Even more, God was teaching His people how to interact with Him. Christian vernacular would call this a DTR (define the relationship) moment. God was calling His people to participate in a relationship with Him. A relationship that would require:

  • Dedication – To following His rules/law.
  • Honor – Honoring God with the first fruits of their crops, animals, essentially their labor.
  • Sacrifice – Both literal animal sacrifices and the daily sacrifice of living set apart/holy.

God wanted His people to be dedicated solely to Him. Not looking at the surrounding culture, how they worshiped their gods, but looking to Him alone.

Reading through Leviticus, I’m reminded of the sacrifice of Jesus dying on the cross. How his death made a way for us to be with God forever. I am thankful that I do not have to visit my pastor to have a skin rash examined; I am thankful for not having to worry about how my food is cooked—rare steak can be amazing!—. I praise God for being a God of detail. Revealing Himself to the Israelites… revealing a glimpse of Himself to us.

From Across the Net – “Sex and the Married Missionary”

Standard
Photo by Nate Johnston on Unsplash

While I realize this post is geared towards couples on the mission field, I think that there are universal truths here for all Christian couples. Most of all, I appreciate the honesty.

We don’t talk about sex very much. Sure, we might joke about it (the first working title for this article was The Missionary Position), but we don’t actually talk about it very much. Truth is, most folks are scared to death to have an honest, non-joking, realistic talk about sex. Maybe with a good friend, but with their spouse? Gasp. But the truth is, it matters. It’s not the biggest deal, but it’s a real deal.

You can read more here

My Church Is Not A Ministry Competitor

Standard

I was recently listening to a podcast when the host presented a thought:

The Church is more concerned with getting people plugged into the organization’s ministries (children’s ministry, youth ministry, greeter ministry, etc.). And is far less concerned about equipping believers to minister in their everyday lives.

This thought of competing ministries, the Church versus the believer, floored me. Made me shake my head for a moment. You see, by serving within the local church, we have a safe place to learn how to minister to others. As we learn how to minister to others in the church, we can take that experience and apply it to our lives. Think of it as building spiritual service muscle memory. I then use this muscle memory as I go throughout my week.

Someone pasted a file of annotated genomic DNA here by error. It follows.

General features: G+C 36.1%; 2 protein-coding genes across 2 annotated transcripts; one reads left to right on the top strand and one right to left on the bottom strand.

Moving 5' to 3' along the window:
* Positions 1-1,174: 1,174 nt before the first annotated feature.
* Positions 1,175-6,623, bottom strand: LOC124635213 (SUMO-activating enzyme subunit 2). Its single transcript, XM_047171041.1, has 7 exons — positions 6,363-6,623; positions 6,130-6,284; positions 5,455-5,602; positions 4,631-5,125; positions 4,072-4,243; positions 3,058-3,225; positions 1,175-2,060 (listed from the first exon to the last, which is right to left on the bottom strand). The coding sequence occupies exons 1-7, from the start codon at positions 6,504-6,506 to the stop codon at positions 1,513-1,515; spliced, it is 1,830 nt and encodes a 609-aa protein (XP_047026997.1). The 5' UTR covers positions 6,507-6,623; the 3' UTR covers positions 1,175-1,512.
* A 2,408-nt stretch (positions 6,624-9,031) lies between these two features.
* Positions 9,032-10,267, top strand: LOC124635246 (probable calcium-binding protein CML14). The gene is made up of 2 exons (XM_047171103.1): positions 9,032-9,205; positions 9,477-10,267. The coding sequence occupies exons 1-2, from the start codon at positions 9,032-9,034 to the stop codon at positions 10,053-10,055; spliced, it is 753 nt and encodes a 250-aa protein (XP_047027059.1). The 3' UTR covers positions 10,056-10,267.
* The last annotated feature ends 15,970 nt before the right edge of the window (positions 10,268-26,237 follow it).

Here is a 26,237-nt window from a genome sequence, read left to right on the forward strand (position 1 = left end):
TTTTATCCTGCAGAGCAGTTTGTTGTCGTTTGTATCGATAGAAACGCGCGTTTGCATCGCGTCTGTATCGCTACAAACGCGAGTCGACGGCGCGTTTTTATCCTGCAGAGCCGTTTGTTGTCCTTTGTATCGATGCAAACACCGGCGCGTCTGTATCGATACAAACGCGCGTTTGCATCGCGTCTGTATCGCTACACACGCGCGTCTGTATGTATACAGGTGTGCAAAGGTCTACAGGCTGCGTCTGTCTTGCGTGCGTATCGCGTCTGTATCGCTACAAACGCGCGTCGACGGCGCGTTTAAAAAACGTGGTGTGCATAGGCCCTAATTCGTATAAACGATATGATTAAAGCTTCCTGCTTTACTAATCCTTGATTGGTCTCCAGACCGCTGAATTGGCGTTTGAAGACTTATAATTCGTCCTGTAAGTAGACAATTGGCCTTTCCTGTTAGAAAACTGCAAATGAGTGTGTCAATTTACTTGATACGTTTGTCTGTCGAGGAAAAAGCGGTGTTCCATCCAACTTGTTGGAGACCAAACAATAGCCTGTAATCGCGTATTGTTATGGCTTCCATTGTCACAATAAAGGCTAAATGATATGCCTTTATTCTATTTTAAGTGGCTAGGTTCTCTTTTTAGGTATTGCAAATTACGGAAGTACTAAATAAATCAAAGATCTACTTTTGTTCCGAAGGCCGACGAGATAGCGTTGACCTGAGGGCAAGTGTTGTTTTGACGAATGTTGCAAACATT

Photo by Randy Fath on Unsplash

Service has taught me a few things:

  • That no task, big or small, is beneath me.
  • To slow down and listen even when it feels inconvenient.

I do not see my church as a ministry competitor. I see my church as a partner, a group of people God is using to develop me. He uses situations that arise to challenge my ways of thinking. Situations that cause me to pray and ask discernment. God uses our churches to grow us in the fruit of the Spirit.

But the fruit of the Spirit is love, joy, peace, forbearance, kindness, goodness, faithfulness, gentleness and self-control. Against such things there is no law.

Galatians 5:22-23 (NLT)

What about you? Do you think that the Church is more concerned about itself versus helping/equipping believers? AND/OR What has God taught you about serving in the church that you then take into your daily life?

Press Start – Destiny 2: Forsaken

Standard

While on a mission with Cayde-6, you experience a mission gone sideways. Things happen. Serious stuff guys! Friends mourn the loss of their friend… and the universe moves on. But not you. Revenge is a dish best served cold. Thankfully, you are geared up against the cold blackness of space. It’s time to lock-and-load, my friends. Vengeance is the players, says Destiny 2: Forsaken.

Death of Cayde-6
Death of Cayde-6
Death of Cayde-6
Deal with the Devil
Deal with the Devil
Our Heroes
The Journey Begins

After reading so many good reviews, I finally picked up Destiny 2: Forsaken. I’ve sunk a few hours into the game already. Forsaken reminds me of why I like Bungie games:

  • Solid Controls
  • Cinematics
  • Huge Set Pieces

I am enjoying what I’ve played so far. More thoughts to come; more thoughts on the topic of revenge and the Christian.

How about you? Have you played through the Destiny 2: Forsaken campaign? What did you think?

Controlling Devotional Time – You’re Doing It Wrong

Standard
Photo by Ben White on Unsplash

I am not sure why but talking about what one does for their devotional time can get weird. Have you ever noticed how a discussion can go from a simple conversation such as:

  • “For my personal time with God, I’ve been reading a few verses a day and then praying.”
  • “For my personal time, I’ve been reading through a devotional book.”
  • “For me, I’ve been reading through a read the Bible in a year plan.”

To more of:

  • “Dude, you should slow down, savor but a few verses a day.”
  • “You’re not reading enough. I read 15 chapters yesterday. Gold star for me.”
  • “Devotional books are for babies. Man up, read the Bible!”

We Christians can be a controlling lot. We love to tell fellow brothers and sisters in Christ what their devotional time with God should look like. Instead of pushing our own way, why can’t we practice encouragement instead?

So encourage each other and build each other up, just as you are already doing.